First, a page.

My overall credit card strategy involves earning the highest rewards in the simplest way. For that reason the main card I use for everyday spend is a Barclaycard Arrival Plus, which earns 2% in miles on all purchases, and I can use the miles earned to get statement credits toward my travel expenses. The other two cards I carry earn bonuses in the categories in which I spend the most money. Like many families, we spend the most on dining, groceries, gas and travel. For grocery purchases I like the American Express Blue Cash Preferred, which pays 6% back at U.S. grocery stores (on up to $6,000 per year).
When it comes to travel, gas and dining, I use the Citi ThankYou Premier since it pays 3X ThankYou points on travel and gas and 2X on dining and entertainment. With the combination of these three cards I have decent travel and purchase protection, a baseline of 2% earnings, and increased rewards in the categories where I spend the most.
Eric Rosenberg, Personal Profitability
My favorite cards are the Chase Sapphire Preferred, the American Express EveryDay Preferred and the Chase Ink Plus (reviewed here) business card. We built up a big balance with Chase spending at restaurants, bars and travel with the Sapphire Preferred, which offers double points on these purchases. In addition, I use my Chase Ink Plus for all of my phone, Internet and office supply purchases for my business, earning an amazing 5x points per dollar spent. Finally, we recently got a 15,000-point sign-up bonus for the American Express EveryDay Preferred, and have been taking advantage of 3x points at U.S. grocery stores (up to $6,000 in purchases). Like the Ultimate Rewards points that I earn from my Chase cards, this card earns Membership Rewards points with American Express that can be transferred to travel partners.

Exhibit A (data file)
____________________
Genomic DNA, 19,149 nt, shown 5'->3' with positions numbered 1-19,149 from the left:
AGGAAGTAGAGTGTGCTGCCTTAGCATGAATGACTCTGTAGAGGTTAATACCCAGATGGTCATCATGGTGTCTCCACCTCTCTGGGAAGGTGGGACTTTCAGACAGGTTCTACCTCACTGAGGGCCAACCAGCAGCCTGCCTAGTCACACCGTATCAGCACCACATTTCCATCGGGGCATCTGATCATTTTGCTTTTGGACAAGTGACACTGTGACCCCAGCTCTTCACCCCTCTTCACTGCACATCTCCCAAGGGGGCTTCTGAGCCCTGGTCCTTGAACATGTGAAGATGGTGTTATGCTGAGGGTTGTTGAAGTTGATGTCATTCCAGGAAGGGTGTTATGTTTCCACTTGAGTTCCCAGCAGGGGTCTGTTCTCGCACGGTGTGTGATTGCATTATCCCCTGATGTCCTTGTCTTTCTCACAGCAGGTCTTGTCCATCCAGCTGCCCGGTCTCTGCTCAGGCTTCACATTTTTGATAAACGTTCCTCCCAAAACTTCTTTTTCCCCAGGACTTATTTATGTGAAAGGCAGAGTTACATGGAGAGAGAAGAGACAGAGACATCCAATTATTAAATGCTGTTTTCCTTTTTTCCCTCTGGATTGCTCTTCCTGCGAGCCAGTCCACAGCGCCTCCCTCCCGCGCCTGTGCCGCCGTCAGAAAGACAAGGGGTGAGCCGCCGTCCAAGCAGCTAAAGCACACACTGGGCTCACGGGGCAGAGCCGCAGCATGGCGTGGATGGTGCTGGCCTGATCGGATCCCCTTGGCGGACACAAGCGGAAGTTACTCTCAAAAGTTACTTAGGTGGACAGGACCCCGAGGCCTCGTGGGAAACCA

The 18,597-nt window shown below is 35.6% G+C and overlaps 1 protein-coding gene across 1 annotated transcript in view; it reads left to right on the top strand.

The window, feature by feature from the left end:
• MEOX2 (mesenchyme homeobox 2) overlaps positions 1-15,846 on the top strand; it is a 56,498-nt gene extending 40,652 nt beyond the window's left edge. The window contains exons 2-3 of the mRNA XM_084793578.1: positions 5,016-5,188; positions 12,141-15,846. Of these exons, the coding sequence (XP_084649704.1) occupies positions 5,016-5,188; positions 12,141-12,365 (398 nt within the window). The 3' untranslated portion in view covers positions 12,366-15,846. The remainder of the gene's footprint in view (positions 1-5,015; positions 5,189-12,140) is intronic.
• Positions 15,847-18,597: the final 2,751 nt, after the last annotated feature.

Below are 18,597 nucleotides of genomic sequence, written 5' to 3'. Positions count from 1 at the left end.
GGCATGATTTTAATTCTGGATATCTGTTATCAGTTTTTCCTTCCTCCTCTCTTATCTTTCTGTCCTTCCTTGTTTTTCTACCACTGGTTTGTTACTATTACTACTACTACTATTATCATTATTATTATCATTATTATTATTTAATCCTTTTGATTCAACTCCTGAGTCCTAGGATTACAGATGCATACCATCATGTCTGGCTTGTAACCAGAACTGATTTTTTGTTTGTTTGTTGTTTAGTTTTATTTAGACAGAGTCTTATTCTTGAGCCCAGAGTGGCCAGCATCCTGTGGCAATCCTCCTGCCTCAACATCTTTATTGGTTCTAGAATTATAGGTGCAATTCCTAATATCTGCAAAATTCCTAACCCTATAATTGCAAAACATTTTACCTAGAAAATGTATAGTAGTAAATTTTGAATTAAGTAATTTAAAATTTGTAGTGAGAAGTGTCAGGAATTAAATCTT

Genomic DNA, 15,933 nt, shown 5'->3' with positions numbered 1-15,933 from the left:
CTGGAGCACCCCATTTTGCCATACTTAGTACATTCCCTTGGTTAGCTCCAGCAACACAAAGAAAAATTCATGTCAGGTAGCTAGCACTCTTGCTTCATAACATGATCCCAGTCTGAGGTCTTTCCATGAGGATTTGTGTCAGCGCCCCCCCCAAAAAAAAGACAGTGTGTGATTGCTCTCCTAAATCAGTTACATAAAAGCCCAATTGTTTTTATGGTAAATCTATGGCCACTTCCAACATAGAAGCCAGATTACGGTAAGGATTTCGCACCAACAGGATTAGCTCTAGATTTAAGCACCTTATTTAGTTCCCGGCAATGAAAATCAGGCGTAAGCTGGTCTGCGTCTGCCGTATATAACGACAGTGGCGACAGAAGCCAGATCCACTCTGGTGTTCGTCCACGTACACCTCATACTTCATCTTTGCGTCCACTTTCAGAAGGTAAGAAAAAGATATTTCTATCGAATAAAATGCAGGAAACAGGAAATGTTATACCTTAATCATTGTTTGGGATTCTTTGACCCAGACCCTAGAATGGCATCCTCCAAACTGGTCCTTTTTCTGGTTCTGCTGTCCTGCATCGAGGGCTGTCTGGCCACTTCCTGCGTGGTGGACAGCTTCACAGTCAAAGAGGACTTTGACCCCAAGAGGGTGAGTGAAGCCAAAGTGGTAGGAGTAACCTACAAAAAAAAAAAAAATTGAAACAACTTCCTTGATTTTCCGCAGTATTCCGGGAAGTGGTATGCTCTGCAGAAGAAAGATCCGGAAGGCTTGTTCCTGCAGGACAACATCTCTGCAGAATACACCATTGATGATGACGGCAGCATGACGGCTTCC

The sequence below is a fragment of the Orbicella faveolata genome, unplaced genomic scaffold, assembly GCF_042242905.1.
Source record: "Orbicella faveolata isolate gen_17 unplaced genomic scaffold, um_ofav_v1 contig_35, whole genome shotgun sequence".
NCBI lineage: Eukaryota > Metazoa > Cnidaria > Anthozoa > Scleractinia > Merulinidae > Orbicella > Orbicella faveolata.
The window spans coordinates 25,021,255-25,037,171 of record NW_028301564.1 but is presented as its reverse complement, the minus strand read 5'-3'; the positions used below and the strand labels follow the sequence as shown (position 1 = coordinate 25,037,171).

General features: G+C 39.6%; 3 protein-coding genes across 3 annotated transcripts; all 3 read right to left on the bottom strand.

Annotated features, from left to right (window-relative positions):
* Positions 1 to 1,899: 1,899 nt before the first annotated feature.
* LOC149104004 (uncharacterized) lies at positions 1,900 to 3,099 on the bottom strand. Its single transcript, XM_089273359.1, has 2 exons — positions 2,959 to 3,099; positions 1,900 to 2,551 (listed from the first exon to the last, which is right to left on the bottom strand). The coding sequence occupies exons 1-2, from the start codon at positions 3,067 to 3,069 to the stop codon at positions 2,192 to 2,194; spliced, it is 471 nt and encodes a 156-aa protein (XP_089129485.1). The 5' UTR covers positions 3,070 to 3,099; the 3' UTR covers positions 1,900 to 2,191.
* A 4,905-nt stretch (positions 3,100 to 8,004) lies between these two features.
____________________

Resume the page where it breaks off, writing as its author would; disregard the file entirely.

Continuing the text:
Andrew Schrage, Money Crashers
One credit card I use for everyday spending is the American Express EveryDay card. I get double points on grocery purchases, there’s no annual fee, and it has a rewards program as well. Another card in my wallet is the Citi ThankYou Premier card. That card gets me triple points on travel and gas, and double points on restaurants and entertainment. I also own the American Express Platinum Card. With that, I get $200 worth of statement credits each year when I make qualified travel purchases. I also get free access to various airport lounges, upgrades and discounts on car rentals, and it also has a decent rewards program.